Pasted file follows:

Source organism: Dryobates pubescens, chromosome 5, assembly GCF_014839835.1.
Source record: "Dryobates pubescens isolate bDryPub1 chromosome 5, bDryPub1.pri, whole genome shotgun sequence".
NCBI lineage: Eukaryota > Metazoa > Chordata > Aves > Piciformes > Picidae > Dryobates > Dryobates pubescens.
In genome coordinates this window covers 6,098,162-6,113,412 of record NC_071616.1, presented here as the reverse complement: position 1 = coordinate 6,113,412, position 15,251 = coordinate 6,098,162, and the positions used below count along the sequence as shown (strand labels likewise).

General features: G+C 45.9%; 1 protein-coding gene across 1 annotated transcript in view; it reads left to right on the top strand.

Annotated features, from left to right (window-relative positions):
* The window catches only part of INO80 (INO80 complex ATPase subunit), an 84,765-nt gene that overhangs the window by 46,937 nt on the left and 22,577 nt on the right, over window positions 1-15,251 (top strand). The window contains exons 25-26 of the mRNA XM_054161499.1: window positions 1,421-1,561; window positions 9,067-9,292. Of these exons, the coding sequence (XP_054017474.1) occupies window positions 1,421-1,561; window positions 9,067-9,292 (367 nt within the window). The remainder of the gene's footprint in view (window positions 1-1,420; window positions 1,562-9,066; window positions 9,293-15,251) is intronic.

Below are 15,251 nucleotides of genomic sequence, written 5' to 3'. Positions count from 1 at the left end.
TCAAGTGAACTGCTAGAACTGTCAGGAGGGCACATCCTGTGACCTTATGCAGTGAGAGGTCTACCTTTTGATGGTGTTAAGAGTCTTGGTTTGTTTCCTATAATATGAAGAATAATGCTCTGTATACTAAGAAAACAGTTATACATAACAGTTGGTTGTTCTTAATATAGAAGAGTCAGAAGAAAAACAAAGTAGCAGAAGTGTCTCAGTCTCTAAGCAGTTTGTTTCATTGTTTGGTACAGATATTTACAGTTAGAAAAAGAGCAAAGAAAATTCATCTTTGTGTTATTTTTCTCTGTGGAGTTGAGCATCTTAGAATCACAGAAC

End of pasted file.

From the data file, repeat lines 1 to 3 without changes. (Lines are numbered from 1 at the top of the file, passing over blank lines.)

Source organism: Dryobates pubescens, chromosome 5, assembly GCF_014839835.1.
Source record: "Dryobates pubescens isolate bDryPub1 chromosome 5, bDryPub1.pri, whole genome shotgun sequence".
NCBI lineage: Eukaryota > Metazoa > Chordata > Aves > Piciformes > Picidae > Dryobates > Dryobates pubescens.